Courier crisis means that online retailers are still failing to deliver

When it comes to the last mile, even the most impressive online retailers – hampered by couriers seemingly immune to accountability – are struggling to deliver their goods reliably to customers.

At the risk of becoming a bore, I must unfortunately return to the subject of the infamous “last mile”. The mile that seems ten times further than all the other parts of the supply chain combined. I refer of course to that critical part of e-commerce wherein a website’s digital 0s and 1s are finally turned into physical atoms, delivered to your front door by a courier.

I may well be jinxed, but I am embroiled in yet another delivery fiasco with Virgin Wines, an otherwise excellent online retailer. It goes without saying that I am, according to Virgin Wines, a minuscule bump in a usually smooth road that leads from website to wine cellar.

Virgin Wines uses a courier company called Amtrak, which I note was recently voted best in class by readers of My original case of wine was apparently dropped off by Amtrak and left “somewhere safe”, as I had specified on the delivery instructions.

The question is: where? I still don’t know because the wine went walkies. And I will probably never know what became of it. Why so? Because, for all its eagerness to please, Virgin Wines keeps me far, far away from any direct contact with the courier it uses.

After expressing frustration and bemusement to Virgin Wines about the wine’s disappearance from the mysterious “safe place”, I was upgraded to something called PriorityOne. Another delivery was scheduled for “sometime in the next seven days”. Not exactly the kind of precision you would expect from something with the word “priority” in it, but hey-ho, at least the company is good enough to write off an entire case of wine on my behalf.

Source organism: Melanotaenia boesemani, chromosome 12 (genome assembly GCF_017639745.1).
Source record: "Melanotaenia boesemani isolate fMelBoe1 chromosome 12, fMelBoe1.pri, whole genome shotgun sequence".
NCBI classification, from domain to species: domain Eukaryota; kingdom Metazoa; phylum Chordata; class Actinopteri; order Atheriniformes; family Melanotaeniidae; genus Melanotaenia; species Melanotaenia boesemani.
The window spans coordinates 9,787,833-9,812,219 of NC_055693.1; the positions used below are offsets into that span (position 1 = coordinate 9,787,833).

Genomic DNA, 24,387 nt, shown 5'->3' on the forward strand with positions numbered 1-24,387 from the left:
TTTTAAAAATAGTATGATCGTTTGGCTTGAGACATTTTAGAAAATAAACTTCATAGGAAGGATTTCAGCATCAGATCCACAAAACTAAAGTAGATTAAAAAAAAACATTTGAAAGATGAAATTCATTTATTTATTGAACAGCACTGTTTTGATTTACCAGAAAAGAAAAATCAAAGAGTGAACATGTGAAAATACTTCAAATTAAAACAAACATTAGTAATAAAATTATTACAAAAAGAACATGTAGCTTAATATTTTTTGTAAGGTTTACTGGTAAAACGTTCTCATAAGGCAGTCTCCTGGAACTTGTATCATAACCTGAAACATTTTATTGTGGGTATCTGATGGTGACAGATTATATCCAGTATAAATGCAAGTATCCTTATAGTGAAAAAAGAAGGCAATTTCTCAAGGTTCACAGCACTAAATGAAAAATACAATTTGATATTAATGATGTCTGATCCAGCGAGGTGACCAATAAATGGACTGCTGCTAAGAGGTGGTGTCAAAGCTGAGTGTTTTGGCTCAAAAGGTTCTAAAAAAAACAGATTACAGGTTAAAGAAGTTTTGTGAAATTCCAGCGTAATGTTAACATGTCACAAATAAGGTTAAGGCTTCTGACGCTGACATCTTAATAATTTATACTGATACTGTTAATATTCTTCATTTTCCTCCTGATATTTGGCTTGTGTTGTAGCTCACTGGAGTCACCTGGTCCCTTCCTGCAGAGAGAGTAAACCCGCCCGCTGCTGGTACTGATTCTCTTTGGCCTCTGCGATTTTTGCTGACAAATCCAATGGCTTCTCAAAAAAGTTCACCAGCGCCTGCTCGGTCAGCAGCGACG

I wait and wait and still wait. Sensing a repeat performance I make contact several times with the Virgin Wines folk and ask them if they can give me a more specific idea of when the goods will show up. I also – and here we enter the courier heart of darkness – plead to be given a direct contact number for the courier, or to have the courier call me when they are in the process of delivery. But once again, this is not to be. I appear to be asking the impossible.

Then, a chink of light! I’m told by Virgin Wines the courier is on his way and will be with me that very day. So, working from home as I do, I chain myself to the flat. All day I wait expectantly, but no joy. Finally, I call Virgin Wines again. Someone checks and tells me that a courier came and went and left a calling card.

Deep breath. Well, that doesn’t quite tally with my experience, I say, and certainly there was no calling card anywhere in sight. The helpful, apologetic woman I speak to at Virgin Wines is full of sympathy for my plight and even reveals that it used to employ a much better courier called Beck & Call. Unfortunately, it went out of business.

My mind wanders back to the dot-com boom and companies such as, which promised to bring couriers into the 21st century. Unfortunately, once the venture capital money ran out, it found that the economics didn’t work, so it too went out of business.

As I write, I’m still awaiting delivery, although my priority status means I’ve finally been awarded a rare honour: an actual time slot!

As far as I can see, there is only one thing courier companies need in order to join the 20th, let alone the 21st century: it’s called a mobile phone. This curious new device has proved rather invaluable to, well, every single person on the planet who isn’t a courier.

Yes, mobile phones cost money – but not that much money. And surely not the kind of money that can’t be factored into a viable economic model for delivery?

All I need is a quick 30-second word with a courier, and anything is possible. Why this should be so completely out of the question is beyond me. And why e-commerce companies such as Virgin Wines, so slick in every other respect, seem so averse to confronting their couriers is also a mystery. The tail is most definitely wagging the dog. There were two key conclusions I drew from my masterclass: first, most of what I had assumed was display advertising on websites is actually affiliate marketing, meaning that the advertiser will only pay on results (such as when someone clicks on the ad or buys the product advertised); and, second, many ads at the top of a Google search results page are bought by a third party, rather than the company featured in the ad. For instance, an ad saying “speedy delivery from Virgin Wine” with a direct link to its website, might well have been bought by, say, Amtrak. Each time you click on the link, you will be generating a commission for, say, Amtrak. Fascinating stuff.


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